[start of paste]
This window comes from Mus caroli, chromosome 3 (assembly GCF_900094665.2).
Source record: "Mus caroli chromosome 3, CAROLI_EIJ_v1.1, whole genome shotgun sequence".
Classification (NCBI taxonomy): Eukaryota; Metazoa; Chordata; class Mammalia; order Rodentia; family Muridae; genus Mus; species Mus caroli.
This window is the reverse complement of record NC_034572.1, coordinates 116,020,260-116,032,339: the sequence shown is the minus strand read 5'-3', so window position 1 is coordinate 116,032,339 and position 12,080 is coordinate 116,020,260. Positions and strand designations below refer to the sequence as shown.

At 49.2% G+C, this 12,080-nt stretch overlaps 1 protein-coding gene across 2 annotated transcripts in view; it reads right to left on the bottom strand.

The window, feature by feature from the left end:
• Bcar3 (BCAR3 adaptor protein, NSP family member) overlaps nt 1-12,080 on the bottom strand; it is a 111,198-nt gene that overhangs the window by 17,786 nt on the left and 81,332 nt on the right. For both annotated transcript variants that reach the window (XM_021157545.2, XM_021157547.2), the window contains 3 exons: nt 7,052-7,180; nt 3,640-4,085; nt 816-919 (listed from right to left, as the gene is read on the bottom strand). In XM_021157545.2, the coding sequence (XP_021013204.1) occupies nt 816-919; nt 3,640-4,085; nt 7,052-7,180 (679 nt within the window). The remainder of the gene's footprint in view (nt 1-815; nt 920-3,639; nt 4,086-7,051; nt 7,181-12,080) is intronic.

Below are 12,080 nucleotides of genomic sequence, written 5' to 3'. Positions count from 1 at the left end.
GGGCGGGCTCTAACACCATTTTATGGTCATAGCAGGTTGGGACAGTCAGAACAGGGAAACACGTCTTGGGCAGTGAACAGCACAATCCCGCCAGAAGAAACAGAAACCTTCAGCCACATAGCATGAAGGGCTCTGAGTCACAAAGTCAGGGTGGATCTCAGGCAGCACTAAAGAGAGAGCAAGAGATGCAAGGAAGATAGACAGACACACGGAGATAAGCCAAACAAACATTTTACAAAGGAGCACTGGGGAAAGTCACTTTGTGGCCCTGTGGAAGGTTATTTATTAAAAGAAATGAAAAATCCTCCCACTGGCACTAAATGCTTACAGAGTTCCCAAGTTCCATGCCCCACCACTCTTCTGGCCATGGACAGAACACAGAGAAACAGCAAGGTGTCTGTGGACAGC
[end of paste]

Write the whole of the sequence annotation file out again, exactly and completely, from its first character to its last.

This window comes from Mus caroli, chromosome 3 (assembly GCF_900094665.2).
Source record: "Mus caroli chromosome 3, CAROLI_EIJ_v1.1, whole genome shotgun sequence".
Classification (NCBI taxonomy): Eukaryota; Metazoa; Chordata; class Mammalia; order Rodentia; family Muridae; genus Mus; species Mus caroli.
This window is the reverse complement of record NC_034572.1, coordinates 116,020,260-116,032,339: the sequence shown is the minus strand read 5'-3', so window position 1 is coordinate 116,032,339 and position 12,080 is coordinate 116,020,260. Positions and strand designations below refer to the sequence as shown.

At 49.2% G+C, this 12,080-nt stretch overlaps 1 protein-coding gene across 2 annotated transcripts in view; it reads right to left on the bottom strand.

The window, feature by feature from the left end:
• Bcar3 (BCAR3 adaptor protein, NSP family member) overlaps nt 1-12,080 on the bottom strand; it is a 111,198-nt gene that overhangs the window by 17,786 nt on the left and 81,332 nt on the right. For both annotated transcript variants that reach the window (XM_021157545.2, XM_021157547.2), the window contains 3 exons: nt 7,052-7,180; nt 3,640-4,085; nt 816-919 (listed from right to left, as the gene is read on the bottom strand). In XM_021157545.2, the coding sequence (XP_021013204.1) occupies nt 816-919; nt 3,640-4,085; nt 7,052-7,180 (679 nt within the window). The remainder of the gene's footprint in view (nt 1-815; nt 920-3,639; nt 4,086-7,051; nt 7,181-12,080) is intronic.

Below are 12,080 nucleotides of genomic sequence, written 5' to 3'. Positions count from 1 at the left end.
GGGCGGGCTCTAACACCATTTTATGGTCATAGCAGGTTGGGACAGTCAGAACAGGGAAACACGTCTTGGGCAGTGAACAGCACAATCCCGCCAGAAGAAACAGAAACCTTCAGCCACATAGCATGAAGGGCTCTGAGTCACAAAGTCAGGGTGGATCTCAGGCAGCACTAAAGAGAGAGCAAGAGATGCAAGGAAGATAGACAGACACACGGAGATAAGCCAAACAAACATTTTACAAAGGAGCACTGGGGAAAGTCACTTTGTGGCCCTGTGGAAGGTTATTTATTAAAAGAAATGAAAAATCCTCCCACTGGCACTAAATGCTTACAGAGTTCCCAAGTTCCATGCCCCACCACTCTTCTGGCCATGGACAGAACACAGAGAAACAGCAAGGTGTCTGTGGACAGC